POCKETFUL OF MIRACLES - Content
POCKETFUL OF MIRACLES
For Hicksflicks.com, Nov. 22, 2013
Frank Capra, the filmmaker whose romantic comedy-dramas became hugely popular in the 1930s — "It Happened One Night," "Mr. Deed Goes to Town," "You Can't Take It With You," "Mr. Smith Goes to Washington" — was so successful in his populist approach, blending comedy and sentiment, that critics dubbed his films "Capra-corn."
And that certainly applies to his last movie: "Pocketful of Miracles" (1961), a remake of his 1933 feature "Lady For a Day." In "Pocketful of Miracles" Bette Davis is Apple Annie, a homeless street peddler who is something of a lucky charm for gangster Glenn Ford.
Set against Christmas in Manhattan, the plot has Davis learning that her daughter (Ann-Margret, in her film debut) is planning to visit, so Ford and his comic-mobster pals (led by hilarious Peter Falk) decide to give Annie a makeover so she can entertain her daughter in style and keep her from discovering the truth about her mother's circumstances.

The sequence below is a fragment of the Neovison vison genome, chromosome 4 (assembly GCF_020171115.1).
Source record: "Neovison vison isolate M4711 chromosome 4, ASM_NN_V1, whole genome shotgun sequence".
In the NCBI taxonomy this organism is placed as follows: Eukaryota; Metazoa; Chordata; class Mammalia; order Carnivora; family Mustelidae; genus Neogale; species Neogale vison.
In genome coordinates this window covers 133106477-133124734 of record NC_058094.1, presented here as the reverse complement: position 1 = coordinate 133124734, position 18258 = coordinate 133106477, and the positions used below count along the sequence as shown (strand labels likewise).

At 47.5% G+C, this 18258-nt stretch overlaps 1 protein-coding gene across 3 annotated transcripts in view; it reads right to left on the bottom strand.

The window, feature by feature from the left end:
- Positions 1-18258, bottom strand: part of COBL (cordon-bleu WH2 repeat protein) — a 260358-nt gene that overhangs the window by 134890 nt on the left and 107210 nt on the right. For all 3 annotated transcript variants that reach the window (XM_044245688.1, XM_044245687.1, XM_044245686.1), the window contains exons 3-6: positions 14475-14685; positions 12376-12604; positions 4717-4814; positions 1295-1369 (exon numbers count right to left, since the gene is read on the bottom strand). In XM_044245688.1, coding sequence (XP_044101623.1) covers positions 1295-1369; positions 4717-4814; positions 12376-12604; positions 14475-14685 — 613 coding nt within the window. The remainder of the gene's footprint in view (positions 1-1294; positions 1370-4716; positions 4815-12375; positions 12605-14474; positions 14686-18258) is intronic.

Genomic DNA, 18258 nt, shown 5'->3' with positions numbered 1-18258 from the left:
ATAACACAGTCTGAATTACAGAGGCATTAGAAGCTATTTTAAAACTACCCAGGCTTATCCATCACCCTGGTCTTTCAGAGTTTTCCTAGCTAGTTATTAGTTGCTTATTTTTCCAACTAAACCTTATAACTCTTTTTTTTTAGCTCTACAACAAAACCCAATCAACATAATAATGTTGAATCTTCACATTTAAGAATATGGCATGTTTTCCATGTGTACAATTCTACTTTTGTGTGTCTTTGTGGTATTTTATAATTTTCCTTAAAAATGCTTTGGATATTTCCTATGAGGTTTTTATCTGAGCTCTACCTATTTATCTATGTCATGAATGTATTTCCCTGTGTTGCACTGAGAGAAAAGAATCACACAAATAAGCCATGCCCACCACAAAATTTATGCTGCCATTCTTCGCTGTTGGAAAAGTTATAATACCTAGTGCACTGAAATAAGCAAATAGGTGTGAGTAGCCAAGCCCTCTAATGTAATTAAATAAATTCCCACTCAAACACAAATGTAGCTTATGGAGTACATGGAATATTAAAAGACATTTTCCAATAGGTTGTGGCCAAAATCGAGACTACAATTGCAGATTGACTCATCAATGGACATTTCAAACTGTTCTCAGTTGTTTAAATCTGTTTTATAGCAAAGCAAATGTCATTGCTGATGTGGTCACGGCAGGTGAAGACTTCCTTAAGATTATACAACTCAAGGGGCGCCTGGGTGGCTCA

Colorful and as thickly sentimental as any of Capra's earlier works, "Pocketful of Miracles" is overlong and the comedy is too broad, but it does have a certain charm, and the players are all having infectious fun.
You can see it on the big screen Tuesday, Nov. 26, 10 a.m., in the SCERA Center in Orem.